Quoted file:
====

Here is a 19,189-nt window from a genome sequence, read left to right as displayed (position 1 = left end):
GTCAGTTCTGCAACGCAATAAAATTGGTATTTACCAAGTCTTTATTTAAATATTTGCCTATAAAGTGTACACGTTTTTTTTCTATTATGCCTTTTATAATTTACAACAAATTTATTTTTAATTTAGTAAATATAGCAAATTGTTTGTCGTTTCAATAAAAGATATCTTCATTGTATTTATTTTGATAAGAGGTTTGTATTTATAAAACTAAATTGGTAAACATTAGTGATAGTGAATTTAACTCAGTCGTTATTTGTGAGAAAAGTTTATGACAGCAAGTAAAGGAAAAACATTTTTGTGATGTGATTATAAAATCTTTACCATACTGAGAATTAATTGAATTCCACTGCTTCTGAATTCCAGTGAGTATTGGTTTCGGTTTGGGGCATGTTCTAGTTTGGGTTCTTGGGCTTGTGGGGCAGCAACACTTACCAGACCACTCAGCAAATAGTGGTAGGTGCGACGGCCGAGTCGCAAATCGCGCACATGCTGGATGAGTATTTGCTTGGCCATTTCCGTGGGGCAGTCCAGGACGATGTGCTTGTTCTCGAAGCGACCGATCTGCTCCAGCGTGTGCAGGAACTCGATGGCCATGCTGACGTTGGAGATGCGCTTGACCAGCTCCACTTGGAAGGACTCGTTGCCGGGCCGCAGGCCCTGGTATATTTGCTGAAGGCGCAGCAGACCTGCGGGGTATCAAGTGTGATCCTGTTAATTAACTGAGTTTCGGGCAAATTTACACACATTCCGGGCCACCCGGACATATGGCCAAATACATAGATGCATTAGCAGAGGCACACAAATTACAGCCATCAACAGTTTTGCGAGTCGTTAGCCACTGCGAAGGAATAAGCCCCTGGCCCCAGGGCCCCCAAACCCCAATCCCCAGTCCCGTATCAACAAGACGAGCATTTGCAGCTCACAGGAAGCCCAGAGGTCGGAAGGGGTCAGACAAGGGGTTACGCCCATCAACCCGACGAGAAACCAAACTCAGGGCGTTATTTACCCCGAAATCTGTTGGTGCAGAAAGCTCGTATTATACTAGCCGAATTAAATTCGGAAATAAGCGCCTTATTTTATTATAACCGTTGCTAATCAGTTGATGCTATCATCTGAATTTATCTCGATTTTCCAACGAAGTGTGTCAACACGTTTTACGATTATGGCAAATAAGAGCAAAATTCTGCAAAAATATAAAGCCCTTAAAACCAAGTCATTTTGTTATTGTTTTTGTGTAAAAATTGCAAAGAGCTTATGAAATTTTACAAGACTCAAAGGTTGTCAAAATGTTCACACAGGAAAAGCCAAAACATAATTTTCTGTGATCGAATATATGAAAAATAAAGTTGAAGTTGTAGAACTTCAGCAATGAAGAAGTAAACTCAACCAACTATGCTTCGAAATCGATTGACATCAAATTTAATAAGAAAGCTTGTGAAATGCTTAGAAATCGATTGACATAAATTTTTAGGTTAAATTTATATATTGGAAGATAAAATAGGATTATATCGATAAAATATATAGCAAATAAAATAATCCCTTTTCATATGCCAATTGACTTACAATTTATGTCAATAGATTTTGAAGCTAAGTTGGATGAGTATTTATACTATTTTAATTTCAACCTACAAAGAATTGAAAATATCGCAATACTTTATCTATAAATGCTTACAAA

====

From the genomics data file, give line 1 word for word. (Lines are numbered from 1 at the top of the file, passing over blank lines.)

Here is a 19,189-nt window from a genome sequence, read left to right as displayed (position 1 = left end):